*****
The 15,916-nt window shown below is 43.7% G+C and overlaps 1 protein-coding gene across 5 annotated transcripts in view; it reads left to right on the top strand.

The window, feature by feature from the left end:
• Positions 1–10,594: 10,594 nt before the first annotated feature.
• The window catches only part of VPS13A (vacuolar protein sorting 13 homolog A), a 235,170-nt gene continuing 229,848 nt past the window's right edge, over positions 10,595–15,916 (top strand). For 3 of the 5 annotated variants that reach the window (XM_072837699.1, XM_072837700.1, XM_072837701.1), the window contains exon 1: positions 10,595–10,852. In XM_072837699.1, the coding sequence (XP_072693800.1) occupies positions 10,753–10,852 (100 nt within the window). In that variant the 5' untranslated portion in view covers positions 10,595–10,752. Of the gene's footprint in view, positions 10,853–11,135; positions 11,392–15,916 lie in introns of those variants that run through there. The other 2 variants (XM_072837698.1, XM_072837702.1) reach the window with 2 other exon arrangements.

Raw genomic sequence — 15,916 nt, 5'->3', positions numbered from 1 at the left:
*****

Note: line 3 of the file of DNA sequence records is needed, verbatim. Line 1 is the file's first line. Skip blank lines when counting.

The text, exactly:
• Positions 1–10,594: 10,594 nt before the first annotated feature.